I Think Icon, I Think Icon,
I Think Icon.
Building iconography explained, sort of.
Crain's Chicago Business
April 5, 1993
Heaven protect freelancers from headline-writing editors. The symbolism I describe here was mostly supplied by the architects of Chicago’s great business buildings—it was beyond the people who paid for them—and one shouldn’t read too much into such doodads, but they added interest that today’s buildings lack.
The piece was edited, newspaper-style, to the AP convention calling for one- and two-sentence paragraphs. I here restored my original paragraphing.
It makes a difference. Really.
If the great cathedrals were storybooks in stone, then Chicago's commercial buildings are billboards. They are crammed with images and messages about the buildings or the companies that occupy them or the people who built them.
Like all forms of public relations, the stories that buildings tell should be regarded with polite skepticism. For instance, if the hooded gentleman cradling a sheaf of wheat next to the clock on the Board of Trade building is indeed a Babylonian farmer, and if, as the guidebooks say, the Babylonians were ace traders, then why was this cunning capitalist caught actually holding wheat?
Ornament on commercial buildings sometimes serves the same symbolic or ritual function that it serves on a church or a city hall. The row of eight pedestal-mounted busts of America's "geniuses of distribution" at the Merchandise Mart is an example, although they look uncomfortably like the heads that generals used to mount on spikes as warnings to would-be invaders.
Usually, however, architectural tributes to business are expressed metaphorically. Especially in the last century, the icons of the ancient world—the gods and goddesses, the sacred plants, the mythical beasts—were appropriated by commercial developers eager to show themselves to be men of culture.
The problem is that allusions to ancient myths are wasted in an era when "the classics" means Led Zeppelin. To us, the Greek column does not say "temple," it says "bank," just as the gargoyle does not say "evil" but "vacation in France." Thus, we must take the Board of Trade at its word when it says that the Art Deco statue atop its building is in fact Ceres, the Greek goddess of grain, and not, say, the Hittite goddess of stock option futures.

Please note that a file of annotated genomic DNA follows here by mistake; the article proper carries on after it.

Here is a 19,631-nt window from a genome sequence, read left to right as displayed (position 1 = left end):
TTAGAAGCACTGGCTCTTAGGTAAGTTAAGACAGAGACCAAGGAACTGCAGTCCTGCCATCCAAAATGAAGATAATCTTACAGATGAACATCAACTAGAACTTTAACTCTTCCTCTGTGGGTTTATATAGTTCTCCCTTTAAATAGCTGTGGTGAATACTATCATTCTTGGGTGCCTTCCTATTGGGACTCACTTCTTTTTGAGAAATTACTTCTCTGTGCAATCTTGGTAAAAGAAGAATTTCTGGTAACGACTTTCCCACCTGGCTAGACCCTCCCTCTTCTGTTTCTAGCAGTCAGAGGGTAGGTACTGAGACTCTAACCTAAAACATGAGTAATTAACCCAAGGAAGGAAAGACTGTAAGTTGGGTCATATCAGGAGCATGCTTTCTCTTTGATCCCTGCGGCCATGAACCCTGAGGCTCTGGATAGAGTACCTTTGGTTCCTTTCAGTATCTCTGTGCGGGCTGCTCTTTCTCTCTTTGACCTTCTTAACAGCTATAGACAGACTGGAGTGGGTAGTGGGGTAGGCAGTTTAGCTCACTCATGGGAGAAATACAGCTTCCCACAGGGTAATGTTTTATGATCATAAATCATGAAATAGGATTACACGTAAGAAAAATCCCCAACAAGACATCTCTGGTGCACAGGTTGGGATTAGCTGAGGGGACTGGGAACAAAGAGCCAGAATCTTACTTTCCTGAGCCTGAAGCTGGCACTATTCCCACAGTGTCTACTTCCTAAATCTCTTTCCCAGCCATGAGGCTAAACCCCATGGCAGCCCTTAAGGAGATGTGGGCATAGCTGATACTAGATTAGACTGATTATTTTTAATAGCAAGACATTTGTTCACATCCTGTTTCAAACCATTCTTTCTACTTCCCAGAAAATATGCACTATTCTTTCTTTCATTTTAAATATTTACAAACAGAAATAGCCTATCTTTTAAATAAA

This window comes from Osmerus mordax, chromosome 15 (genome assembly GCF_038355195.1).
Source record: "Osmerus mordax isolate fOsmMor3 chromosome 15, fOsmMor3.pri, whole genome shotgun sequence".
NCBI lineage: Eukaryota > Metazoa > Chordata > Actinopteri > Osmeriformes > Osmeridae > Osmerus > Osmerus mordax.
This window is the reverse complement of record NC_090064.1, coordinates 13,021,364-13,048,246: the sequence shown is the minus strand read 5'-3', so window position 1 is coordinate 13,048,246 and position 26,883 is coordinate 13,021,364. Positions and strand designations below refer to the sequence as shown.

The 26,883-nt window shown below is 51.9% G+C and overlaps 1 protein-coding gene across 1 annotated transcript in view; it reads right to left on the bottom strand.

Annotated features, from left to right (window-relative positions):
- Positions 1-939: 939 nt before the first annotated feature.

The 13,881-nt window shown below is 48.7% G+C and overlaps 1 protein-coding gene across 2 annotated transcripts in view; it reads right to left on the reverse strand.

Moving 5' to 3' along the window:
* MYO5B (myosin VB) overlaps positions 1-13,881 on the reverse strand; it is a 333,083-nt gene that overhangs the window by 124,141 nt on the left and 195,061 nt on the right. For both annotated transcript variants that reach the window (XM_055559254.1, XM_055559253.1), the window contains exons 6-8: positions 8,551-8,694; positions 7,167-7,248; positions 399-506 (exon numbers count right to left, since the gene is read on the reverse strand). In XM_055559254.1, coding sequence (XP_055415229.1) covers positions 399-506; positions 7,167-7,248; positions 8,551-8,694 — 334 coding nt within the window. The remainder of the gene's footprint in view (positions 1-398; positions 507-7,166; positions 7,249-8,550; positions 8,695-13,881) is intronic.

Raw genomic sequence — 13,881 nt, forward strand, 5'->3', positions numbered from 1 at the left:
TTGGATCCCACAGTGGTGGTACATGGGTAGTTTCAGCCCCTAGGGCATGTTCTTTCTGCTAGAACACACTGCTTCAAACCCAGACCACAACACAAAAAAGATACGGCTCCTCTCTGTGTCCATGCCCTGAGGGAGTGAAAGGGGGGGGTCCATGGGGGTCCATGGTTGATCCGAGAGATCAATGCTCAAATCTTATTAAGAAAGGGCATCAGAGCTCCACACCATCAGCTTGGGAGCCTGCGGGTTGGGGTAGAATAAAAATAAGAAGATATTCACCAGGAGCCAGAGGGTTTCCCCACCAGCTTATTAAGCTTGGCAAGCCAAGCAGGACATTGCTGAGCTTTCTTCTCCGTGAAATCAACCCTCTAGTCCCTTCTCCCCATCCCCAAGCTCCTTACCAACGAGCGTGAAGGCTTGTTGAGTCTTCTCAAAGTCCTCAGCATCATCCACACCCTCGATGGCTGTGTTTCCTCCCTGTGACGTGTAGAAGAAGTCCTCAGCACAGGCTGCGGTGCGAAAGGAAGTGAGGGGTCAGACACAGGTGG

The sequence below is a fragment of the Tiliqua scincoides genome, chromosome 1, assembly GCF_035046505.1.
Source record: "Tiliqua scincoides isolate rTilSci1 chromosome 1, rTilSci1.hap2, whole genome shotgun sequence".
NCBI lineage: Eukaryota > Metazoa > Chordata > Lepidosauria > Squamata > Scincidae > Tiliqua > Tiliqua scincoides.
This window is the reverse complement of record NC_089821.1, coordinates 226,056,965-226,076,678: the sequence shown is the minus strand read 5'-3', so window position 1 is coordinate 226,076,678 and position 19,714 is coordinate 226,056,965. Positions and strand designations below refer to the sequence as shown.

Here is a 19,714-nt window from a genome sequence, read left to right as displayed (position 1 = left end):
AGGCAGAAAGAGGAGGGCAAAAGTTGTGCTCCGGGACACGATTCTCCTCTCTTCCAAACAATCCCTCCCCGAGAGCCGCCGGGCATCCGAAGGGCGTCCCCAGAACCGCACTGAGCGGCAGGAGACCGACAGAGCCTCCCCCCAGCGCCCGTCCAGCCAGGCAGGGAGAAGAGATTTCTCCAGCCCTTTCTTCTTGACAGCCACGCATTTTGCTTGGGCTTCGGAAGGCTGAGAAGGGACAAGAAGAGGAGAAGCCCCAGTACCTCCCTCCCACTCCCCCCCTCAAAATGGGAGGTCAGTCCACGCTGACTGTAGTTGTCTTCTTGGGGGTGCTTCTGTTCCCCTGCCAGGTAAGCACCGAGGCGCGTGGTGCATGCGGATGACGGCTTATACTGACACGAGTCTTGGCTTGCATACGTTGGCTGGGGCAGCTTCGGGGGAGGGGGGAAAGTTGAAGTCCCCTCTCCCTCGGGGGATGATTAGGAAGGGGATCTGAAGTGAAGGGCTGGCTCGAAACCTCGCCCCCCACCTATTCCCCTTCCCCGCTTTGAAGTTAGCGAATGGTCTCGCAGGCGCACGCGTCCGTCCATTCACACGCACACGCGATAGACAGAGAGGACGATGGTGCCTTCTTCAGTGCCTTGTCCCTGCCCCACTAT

Similarly, the two winged figures that adorn the entrance mural at the recently opened 120 N. La Salle look like a couple of very good friends out on a hang-gliding lark. They are supposed to be Daedalus and his son, Icarus. Usually, the impetuous Icarus is depicted crashing to earth after flying so close to the sun that it melted the waxen wings fashioned for him by his father. But this treatment of the story would have been perhaps too vividly metaphorical for a building that opened after the real estate crash.
Another problem for the would-be interpreter of building art: Much of it is so far from the sidewalk, it is hard to apprehend in detail. Carvings atop the Illinois Athletic Club purportedly depict more than 30 human figures shooting arrows, throwing the discus, etc., but they could be taking urine samples for all a passerby sans binoculars can tell.
Some architects looked for their myths closer to home. The classical gods that the designers of Chicago's postmodern skyscrapers seek to honor are the greats of Chicago's own architectural pantheon. The roof towers at 225 W. Wacker are connected by "bridges" that mimic the structures straddling the river below them. And 303 W. Madison recalls Frank Lloyd Wright in its lobby window of stained glass.
Pere Marquette's missionary work among the Indians appears often as a motif in Chicago's architectural adornments. The Marquette Building is a poem to that explorer, punctuated by tomahawk and panther heads on the doors and elevators (since remodeled) that marked the floor stops with bronze arrows. Perhaps early capitalists saw it as a parable for their relationships with the unions. Whatever their original intent, such scenes are wildly incorrect by today's political and artistic standards.
Architects were more likely to pick the exotic reference over the homely one, no matter how heroic. A tree growing in Brooklyn is no more unlikely than papyrus growing in the South Loop, but nevertheless, the upper stories of the Monadnock Building are decorated with lotus blossoms and papyrus, the symbols of Upper and Lower Egypt, respectively, in ancient times.
Usually, the main message conveyed via architectural iconography is, "Lease me.'' Ornament is chosen merely to differentiate one property from another in a crowded real estate market. Any old doodad will do, as long as it catches the eye: The upper slopes of the Wrigley Building are decorated with sculptures that Robert Bruegmann, a professor at the University of Illinois at Chicago, has likened to “demented funeral pyres,” and the main lobby of the Merchandise Mart is decorated with geometrized Mayan motifs.
Still, many fashionable architects in 1980s couldn’t resist the urge to crack little jokes with their iconography. Consider Stanley Tigerman’s isn’t-that-a-Bentley-front-end? parking garage on East Lake Street.
Such prankishness is hardly surprising. In the 1880s, John Root livened up long days at the drafting table by designing fish-shaped doorknobs and elevators for the Fisher Building. The Heckle and Jeckle-ish birds carved into the ornamental door jamb of the Rookery constitute another architectural pun, spoiled perhaps by the fact that so few Americans recognize the crow-like blackbird common in Europe as a rook.
That's the problem with architects. They're always building jokes that nobody else gets. ●
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